Peak District: Wintery Losehill and Mam Tor

Mam Tor

Our final trip of 2022 was spent in England’s Peak District, a snowy and festive weekend before Christmas.

Located mostly in Derbyshire the Peak District National Park covers more than 550 square miles and popular with hikers receives about 13 million visitors a year. The highest point at 636 m is Kinder Scout.

Living a 3 hour drive away, we’ve enjoyed many weekends in the Peak District in all seasons but this was the first time Chris and I had experienced it in snow and ice!

Hope Tearoom Cafe

We left home at 5.45 am on a cold Saturday to allow 3 hours to drive to the Old Tearoom cafe in Hope where we were meeting 4 of our friends (Russell & Roza and Flo & Mike). Here we enjoyed a hearty breakfast to set us up for the day.

After breakfast we parked our cars in the public car park across the road from the cafe for a cost of £6 for the day and set off from Hope village. This was previously the starting point of the 20 mile Edale Skyline adventure we completed in June 2015.

Setting off

Derbyshire had less snow than what we had left behind in Bedfordshire however the ice was lethal. Hidden underneath what might have looked like a small innocent puddle was a mini menacing ice rink! This was the case even along the frozen muddy footpaths as we began to ascend towards Losehill.

As we climbed higher the weather turned colder but thankfully we were wrapped up in multiple layers.

Mam Tor
Heading towards Losehill
At the summit of Losehill

Losehill has an elevation of 476 m and as we approached the summit the wind accelerated and we were bombarded with hailstones!

Continuing towards Mam Tor
Stopping for a coffee and snack

Throughout the section towards Mam Tor we endured sharp tiny balls of ice blown straight into our faces by the strong wind. Just before reaching Mam Tor we decided to stop for a break and by this time it was properly snowing and thankfully much kinder on the skin!

At this point Russell & Roza made the sensible decision to attach their spikes to the bottom of their hiking boots.

At the summit of Mam Tor

Mam Tor (it’s name means ‘mother hill’) has an elevation of 517 m and visibility was low at the trig point!

The snow had provided a slightly better grip over the ice but it didn’t stop Mrs Clumsy (that would be me) from slipping over! Shortly after reaching the top of Mam Tor as we began to descend towards Castleton I tripped on an icy stone step and landed on my left hand! this wasn’t good and resulted in swelling and bruising and a redundant hand for the next few days 😦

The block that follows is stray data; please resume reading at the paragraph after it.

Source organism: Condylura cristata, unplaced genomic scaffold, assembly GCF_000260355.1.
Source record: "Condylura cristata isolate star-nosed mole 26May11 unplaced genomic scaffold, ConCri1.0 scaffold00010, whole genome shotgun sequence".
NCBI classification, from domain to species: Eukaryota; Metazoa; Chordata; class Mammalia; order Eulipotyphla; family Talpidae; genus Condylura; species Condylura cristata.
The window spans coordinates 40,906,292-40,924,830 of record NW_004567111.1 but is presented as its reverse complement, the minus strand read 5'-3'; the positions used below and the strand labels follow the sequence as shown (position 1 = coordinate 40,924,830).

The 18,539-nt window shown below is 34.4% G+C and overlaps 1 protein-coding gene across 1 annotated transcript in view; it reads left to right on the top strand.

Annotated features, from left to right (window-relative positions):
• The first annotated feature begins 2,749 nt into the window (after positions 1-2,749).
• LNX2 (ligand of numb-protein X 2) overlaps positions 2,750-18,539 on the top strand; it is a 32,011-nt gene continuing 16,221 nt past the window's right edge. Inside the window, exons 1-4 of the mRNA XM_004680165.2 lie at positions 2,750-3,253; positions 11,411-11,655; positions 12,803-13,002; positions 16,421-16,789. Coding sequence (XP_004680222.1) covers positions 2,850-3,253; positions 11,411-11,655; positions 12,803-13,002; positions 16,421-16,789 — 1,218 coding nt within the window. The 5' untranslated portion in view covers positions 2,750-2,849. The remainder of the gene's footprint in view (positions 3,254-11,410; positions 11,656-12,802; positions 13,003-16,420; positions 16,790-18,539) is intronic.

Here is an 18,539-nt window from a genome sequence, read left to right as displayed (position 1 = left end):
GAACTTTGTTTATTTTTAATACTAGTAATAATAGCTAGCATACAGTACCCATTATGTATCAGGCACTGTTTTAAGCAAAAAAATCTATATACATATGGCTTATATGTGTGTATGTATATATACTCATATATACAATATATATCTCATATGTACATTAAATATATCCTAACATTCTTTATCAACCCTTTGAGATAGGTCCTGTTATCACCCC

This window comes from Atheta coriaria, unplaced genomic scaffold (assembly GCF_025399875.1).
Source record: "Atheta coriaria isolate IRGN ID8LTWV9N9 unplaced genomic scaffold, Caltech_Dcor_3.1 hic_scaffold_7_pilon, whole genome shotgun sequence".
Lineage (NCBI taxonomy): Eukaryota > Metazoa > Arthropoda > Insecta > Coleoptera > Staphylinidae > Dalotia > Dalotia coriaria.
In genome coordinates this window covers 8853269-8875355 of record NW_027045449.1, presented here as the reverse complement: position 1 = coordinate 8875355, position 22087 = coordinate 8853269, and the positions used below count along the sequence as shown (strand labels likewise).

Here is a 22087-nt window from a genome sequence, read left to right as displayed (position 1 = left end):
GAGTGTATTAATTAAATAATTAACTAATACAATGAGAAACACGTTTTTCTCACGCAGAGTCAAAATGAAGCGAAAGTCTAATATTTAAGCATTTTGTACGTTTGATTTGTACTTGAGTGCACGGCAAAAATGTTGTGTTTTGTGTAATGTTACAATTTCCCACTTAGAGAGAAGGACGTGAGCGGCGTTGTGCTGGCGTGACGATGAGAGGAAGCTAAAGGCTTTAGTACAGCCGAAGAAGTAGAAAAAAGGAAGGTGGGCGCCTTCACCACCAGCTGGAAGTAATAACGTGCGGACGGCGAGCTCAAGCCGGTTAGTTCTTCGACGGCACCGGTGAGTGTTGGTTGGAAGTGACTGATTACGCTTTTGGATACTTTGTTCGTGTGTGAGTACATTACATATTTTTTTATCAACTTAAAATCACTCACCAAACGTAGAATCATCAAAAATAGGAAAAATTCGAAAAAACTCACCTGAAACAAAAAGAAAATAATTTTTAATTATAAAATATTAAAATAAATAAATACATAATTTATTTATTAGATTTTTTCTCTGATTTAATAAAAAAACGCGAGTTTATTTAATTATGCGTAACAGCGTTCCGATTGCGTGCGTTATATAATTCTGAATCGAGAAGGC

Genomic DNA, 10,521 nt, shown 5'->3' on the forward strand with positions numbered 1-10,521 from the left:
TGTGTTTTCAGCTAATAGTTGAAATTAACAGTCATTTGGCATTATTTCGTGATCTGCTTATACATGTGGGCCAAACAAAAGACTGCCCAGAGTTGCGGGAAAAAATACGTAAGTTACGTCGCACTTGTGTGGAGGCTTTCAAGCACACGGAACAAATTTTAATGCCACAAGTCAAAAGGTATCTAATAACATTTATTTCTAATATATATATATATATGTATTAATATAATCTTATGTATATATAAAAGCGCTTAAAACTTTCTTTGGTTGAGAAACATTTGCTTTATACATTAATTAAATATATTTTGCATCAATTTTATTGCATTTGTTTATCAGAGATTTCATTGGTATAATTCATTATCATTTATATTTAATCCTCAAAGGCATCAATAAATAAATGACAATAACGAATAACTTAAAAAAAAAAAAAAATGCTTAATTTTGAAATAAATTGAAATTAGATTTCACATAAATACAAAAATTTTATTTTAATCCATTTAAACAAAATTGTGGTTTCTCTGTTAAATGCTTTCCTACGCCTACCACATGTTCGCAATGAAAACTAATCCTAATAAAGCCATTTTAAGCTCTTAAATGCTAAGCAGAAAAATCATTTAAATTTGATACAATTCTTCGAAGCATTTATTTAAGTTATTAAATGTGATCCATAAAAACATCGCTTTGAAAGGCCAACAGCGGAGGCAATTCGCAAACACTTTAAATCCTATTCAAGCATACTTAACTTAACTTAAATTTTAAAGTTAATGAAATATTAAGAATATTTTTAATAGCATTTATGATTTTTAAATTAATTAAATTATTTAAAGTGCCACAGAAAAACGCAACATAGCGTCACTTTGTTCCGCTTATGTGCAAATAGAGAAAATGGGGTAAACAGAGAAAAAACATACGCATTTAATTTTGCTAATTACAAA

Me negotiating the steep descent into Castleton

It took me quite a while to transition down this slope with one arm for balance! That wasn’t fun! By the time we reached Castleton it was getting dark so rather than continuing around the planned hilly route we took the icy, slippery and puddly footpath that went directly between Castleton and Hope.

Palace Hotel reception

By the time we reached the cars and after 8.5 miles of walking it was dark. Cold and wet we drove for about 25 minutes to the bright lights of Buxton where we checked into our warm and comfortable pre-booked rooms in the Palace Hotel.

Old Cheshire Cheese

At 304 m Buxton is Englands highest market town and is on the edge of the Peak District National Park. Buxton is the home of the well known Buxton spring water.

We had dinner in a cosy pub called the Cheshire Cheese where we enjoyed beer, wine and food as we sat on a large wooden table next to a log fire. The atmosphere was warm and welcoming. The service was friendly however the portions were quite small… we ended the evening in the bar back at the Palace hotel.

Cosy room in the Old Cheshire Cheese

We had planned to return home after breakfast on the Sunday and found a little gem of a cafe! With its fresh local produce, substantial portions and great service we had the best breakfast ever in The Cafe at Green Pavilion.

Another fab little adventure with our lovely friends 🙂


Leave a Reply

Fill in your details below or click an icon to log in: Logo

You are commenting using your account. Log Out /  Change )

Facebook photo

You are commenting using your Facebook account. Log Out /  Change )

Connecting to %s